Rhythm Exchange: On The Mat

Alignment is key. We’ve reminded you this fact here many times before.

Yes, asking a five-year-old to dance ecstatic and freeform flow is okay; this little being is more attuned to their body and the natural rhythms (hopefully, if they have not suffered conditioning) and so they will know how to move aligned in spirit and form.

But, as we journey on the pathway of life and experience, we develop patterns and conditioning; both physical and spiritual. And asking to freeform flow can be (as with most things) a double-edged sword. We can create new patterns, or we could subconsciously deepen the negative ways.

So, in asking for ‘rhythm exchange’, how can we let go of old habits and invite new ones in whilst on the mat?

Simple ways to play with the exchange:

  • Play with new dristhi (gazepoints). So, in Warrior 2, traditionally we are encouraged to gaze toward the front middle finger. How about trying to keep the head neutral and just look to the side wall? How does this change the experience? Can you feel less tension in the neck and jaw? Is it easier to pause the line of sight, or are your eyes enticed to wander?

  • Play with the pulsation of breath. Can you mix it up? In Warrior 2, do you need to stay so static? Or can you straighten and bend your front leg with the breath? Maybe to each pulsation? Or how about you pause for a certain number of breaths, then return? How does the energy shift? What felt like effort? What felt smooth and of service?

  • Undoing old patterns; observe how you transition into poses. Is your Chaturanga Dandasana always full of strain; are you dumping into the chest and letting it fall to close to the earth? How about you change it up? Take Astanga Pranamasana instead? Or some other variation? Can you change it up, so it feels more aligned with the breath, less strenuous on the joints? Letting go of what you believe a krama (sequence) should include, and instead feeling into what is appropriate for your body.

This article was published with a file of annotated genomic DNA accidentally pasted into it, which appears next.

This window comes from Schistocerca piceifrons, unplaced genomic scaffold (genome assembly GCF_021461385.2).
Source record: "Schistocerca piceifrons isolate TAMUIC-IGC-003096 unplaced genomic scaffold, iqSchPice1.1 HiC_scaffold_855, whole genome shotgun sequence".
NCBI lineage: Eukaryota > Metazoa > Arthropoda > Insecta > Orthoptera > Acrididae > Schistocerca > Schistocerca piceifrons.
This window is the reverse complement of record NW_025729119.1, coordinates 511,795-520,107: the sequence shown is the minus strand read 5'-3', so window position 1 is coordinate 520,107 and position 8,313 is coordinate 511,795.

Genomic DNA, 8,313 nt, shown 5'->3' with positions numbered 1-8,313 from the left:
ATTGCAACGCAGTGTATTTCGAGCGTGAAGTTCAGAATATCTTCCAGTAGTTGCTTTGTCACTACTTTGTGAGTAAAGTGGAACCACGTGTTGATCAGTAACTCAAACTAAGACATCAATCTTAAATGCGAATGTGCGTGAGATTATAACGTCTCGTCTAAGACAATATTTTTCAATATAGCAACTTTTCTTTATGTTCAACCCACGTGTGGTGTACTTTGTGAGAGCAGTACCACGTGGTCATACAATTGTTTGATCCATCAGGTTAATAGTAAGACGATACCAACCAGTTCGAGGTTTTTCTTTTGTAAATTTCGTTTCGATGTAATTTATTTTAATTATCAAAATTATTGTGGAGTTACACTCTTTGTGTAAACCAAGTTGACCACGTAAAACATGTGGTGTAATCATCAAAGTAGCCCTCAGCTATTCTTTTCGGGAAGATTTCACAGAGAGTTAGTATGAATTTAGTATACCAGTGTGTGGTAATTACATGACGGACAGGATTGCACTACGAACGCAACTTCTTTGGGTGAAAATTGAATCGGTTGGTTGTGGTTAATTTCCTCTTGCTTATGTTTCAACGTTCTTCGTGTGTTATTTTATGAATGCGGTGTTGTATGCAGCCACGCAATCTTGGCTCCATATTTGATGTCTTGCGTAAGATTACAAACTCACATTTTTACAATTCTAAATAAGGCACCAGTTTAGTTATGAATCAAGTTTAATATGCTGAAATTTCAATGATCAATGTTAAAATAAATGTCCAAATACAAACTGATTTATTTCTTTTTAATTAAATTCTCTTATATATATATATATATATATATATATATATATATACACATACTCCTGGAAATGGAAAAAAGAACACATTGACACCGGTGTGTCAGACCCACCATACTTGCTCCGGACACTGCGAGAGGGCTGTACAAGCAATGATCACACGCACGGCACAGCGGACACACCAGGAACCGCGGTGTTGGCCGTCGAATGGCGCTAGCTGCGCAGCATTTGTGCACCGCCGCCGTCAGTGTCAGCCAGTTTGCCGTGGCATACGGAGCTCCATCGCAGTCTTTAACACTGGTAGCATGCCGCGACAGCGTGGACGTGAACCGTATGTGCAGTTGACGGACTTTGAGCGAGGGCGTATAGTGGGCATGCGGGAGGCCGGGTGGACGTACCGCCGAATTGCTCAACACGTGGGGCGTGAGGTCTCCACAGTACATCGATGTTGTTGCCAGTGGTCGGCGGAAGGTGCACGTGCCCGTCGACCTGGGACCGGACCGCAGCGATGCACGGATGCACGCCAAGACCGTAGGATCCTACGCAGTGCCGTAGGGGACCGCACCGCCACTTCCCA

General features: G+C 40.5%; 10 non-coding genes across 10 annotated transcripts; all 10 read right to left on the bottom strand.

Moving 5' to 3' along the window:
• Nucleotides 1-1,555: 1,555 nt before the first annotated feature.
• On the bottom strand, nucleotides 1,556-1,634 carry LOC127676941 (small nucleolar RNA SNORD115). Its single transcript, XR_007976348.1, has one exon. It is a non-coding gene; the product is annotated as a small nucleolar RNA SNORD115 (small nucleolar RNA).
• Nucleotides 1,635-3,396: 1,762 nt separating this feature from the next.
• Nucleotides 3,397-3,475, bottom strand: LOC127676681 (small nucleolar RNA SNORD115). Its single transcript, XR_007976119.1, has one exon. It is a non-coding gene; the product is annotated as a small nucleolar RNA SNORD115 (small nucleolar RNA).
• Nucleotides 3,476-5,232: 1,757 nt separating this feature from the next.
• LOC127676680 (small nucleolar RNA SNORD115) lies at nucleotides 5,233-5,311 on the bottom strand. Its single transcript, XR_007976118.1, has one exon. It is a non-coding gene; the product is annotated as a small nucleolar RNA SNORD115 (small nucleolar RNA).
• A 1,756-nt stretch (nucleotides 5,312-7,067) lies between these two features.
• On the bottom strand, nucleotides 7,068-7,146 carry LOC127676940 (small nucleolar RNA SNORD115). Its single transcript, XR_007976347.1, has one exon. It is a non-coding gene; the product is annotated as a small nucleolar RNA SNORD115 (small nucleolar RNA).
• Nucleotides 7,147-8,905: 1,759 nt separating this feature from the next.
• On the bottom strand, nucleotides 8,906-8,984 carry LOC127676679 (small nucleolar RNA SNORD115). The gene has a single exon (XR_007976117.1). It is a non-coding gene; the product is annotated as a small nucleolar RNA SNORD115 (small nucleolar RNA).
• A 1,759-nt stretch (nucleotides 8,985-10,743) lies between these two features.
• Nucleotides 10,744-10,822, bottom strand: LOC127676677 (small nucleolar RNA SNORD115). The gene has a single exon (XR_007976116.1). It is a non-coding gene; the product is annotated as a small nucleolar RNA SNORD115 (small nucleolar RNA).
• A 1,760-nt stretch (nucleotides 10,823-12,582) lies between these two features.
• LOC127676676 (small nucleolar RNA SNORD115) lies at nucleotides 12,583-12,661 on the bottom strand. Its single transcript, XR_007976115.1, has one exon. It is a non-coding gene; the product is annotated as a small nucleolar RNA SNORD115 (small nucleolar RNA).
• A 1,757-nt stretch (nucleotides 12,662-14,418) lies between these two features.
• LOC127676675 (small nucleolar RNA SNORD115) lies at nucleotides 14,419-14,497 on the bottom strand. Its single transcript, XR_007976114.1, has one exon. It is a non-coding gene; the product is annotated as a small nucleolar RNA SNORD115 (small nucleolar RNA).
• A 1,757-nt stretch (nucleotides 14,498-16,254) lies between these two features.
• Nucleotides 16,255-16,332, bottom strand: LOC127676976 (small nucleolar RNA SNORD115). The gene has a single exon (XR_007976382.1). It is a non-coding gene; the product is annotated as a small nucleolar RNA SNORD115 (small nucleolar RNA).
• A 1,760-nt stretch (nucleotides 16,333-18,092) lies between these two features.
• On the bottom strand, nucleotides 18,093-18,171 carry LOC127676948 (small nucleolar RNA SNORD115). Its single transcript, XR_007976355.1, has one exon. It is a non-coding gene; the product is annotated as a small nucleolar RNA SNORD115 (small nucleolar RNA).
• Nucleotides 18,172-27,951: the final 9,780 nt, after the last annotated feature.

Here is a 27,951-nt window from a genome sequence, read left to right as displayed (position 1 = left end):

• Likewise, if a normal Surya Namaskar (sun salutation) is part of your practice; are you dancing these poses with robotic ignorance? If so, can you change it up? Make it your own? Just because a sheet of paper tells you this is THE sequence; does that mean it’s appropriate for you today? Maybe tomorrow you can try something different; a knee down, a new arm gesture, moving on the exhale instead of the inhale…whatever, just shift it and see. How does it feel different? What are the outcomes? Can you be okay to let go of your patterns? Your expectations? Your judgements? Is it exciting or dull? Are you scared or hungry for the change?

  • Start with a Savasana (corpse pose) or thread some in between postures. How does that feel? Don’t be too rigid with it. Just allow the body to surrender when it needs it. How does that affect the energy field? The vibration of breath?

  • Incorporate some chanting and meditation throughout practice. In our yin sessions we chant and play with lots of different meditations throughout; not just on the first and last pose. Feel into the practice. Maybe your body has fallen into Utthitta Trikonanasa (extended triangle) and you begin to chant? Even just a sweet ‘aum’? How has that shifted it?

Yes, what we are practicing is an ancient ritual. And yoga has stood the test of time. This art is thousands of years old and was practiced in ancient Egypt and classical India and China. It serves people of all walks of life, at all ages and experience.

Modern Yoga tends to be rigid though. We all believe there are certain ways to ‘perform’ the postures; maybe even certain sequences to play with.

But change is part of life.

Whilst repetition is key to experiencing soul over intellect, there is something magical about taking the poses ‘out of the box’ and sprinkling tiny seeds of change into them. Literally breathing new life into the postures. Seeing the experience with new perspective.

And when we can be okay with experiencing change on the mat, we find we can handles the change beyond the edges more easily.

At first, you may be resistant to these small exchanges. Or you may crave them and be creating some new ballet-yoga-dance-freeform style. But seek balance. Maybe change the practice day-to-day. One day rigid and static, the next freeform and overflowing with change.

Play. And play light.